Owls, turtledoves and marsh harriers among birds released into the wild

‘Government to effect improvement to existing avian rehabilitation services,’ parliamentary secretary for animal rights Roderick Galdes

Rehabilitated birds released into the wild
Rehabilitated birds released into the wild

A total of fifteen birds, including honey buzzards, marsh harriers, common kestrels, short eared owls, a hobby, turtle doves, a collared dove, and a yellow legged gull were released into the wild today, following rehabilitation.

The release was coordinated by the Parliamentary Secretariat for Agriculture, Fisheries and Animal Rights, in collaboration with the Armed Forces of Malta and the Malta Police Force.

After brief period of acclimatization, most of these birds are expected to proceed on their annual migration south to the African continent.

The birds were recovered by members of the public with various injuries and were successfully treated and rehabilitated by the Government Veterinary Services. Every year, on average just over 100 wild birds recovered by NGOs and members of the public require some form of veterinary intervention.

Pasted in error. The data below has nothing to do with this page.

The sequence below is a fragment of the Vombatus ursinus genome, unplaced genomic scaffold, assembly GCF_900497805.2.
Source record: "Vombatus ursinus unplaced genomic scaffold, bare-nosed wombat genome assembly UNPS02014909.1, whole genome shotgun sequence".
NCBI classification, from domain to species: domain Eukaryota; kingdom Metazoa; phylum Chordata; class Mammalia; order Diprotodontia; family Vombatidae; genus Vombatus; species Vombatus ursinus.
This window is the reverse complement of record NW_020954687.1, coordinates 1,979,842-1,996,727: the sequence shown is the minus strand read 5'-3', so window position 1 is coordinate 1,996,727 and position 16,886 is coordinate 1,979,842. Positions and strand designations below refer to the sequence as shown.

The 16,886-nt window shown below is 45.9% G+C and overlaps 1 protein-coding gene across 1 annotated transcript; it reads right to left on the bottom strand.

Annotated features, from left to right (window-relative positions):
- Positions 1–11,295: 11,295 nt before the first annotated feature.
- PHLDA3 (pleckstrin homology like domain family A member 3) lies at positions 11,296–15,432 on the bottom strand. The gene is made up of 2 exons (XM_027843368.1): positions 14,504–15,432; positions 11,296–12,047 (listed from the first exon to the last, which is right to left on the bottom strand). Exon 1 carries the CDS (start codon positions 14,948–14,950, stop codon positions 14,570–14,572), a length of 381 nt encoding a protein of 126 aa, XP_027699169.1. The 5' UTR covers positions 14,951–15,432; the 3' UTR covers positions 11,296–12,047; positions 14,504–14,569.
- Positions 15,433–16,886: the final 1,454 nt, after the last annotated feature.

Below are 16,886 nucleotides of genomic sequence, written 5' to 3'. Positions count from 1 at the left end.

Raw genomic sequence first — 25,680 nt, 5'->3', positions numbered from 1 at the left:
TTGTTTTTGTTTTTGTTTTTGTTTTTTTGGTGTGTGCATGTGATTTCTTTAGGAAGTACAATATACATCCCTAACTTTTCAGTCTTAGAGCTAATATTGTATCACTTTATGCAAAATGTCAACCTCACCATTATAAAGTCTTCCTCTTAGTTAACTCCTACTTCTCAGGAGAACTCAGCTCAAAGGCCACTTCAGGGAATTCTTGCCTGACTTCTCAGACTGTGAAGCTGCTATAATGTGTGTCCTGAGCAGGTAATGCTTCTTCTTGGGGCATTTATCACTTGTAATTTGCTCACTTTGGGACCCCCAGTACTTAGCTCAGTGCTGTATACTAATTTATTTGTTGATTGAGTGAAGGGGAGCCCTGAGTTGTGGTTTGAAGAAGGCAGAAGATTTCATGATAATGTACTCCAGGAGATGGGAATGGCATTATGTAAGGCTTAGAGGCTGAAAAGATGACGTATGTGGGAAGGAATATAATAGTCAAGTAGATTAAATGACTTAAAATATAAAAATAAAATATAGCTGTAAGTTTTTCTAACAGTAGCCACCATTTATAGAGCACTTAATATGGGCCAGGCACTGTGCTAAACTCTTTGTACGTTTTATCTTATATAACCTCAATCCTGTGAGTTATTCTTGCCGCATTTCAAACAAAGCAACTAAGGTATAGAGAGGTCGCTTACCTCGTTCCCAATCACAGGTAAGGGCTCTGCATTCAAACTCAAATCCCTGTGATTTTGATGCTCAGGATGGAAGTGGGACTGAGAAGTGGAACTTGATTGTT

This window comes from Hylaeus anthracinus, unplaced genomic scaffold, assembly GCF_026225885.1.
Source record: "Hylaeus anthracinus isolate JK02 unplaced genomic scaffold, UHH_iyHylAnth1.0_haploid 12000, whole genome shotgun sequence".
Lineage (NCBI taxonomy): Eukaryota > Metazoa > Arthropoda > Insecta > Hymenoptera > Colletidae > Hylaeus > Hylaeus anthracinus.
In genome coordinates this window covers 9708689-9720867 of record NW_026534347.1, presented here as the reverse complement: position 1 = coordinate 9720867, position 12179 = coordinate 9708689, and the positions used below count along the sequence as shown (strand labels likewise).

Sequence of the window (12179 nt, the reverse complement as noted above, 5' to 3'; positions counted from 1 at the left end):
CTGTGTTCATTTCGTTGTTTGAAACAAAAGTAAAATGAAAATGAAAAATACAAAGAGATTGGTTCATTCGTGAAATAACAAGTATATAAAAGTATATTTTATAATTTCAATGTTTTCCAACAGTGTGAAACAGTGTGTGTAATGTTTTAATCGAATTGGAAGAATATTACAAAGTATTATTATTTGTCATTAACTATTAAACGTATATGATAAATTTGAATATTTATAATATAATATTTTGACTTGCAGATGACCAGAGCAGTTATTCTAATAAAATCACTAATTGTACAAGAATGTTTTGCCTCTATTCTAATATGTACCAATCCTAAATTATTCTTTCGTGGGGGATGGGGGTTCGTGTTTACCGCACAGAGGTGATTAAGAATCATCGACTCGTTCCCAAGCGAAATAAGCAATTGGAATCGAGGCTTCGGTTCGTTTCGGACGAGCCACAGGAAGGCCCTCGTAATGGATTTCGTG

Gabriella Fumia, who oversees treatment and rehabilitation of wild birds at the Government’s facility in Luqa said that around two thirds of all birds received at the facility are successfully treated and rehabilitated.

“The government is in the process of implementing major improvements to procedures and facilities concerning rehabilitation of wild birds,” parliamentary secretary for animal rights Roderick Galdes said.

The government is in talks with Birdlife Malta to establish and manage a recently restored historic Tal-Bosk farmhouse in Buskett as a national rehabilitation centre for wild birds. In parallel, the government shall be investing in the upgrade of existing government facilities to improve the quality of the veterinary service.

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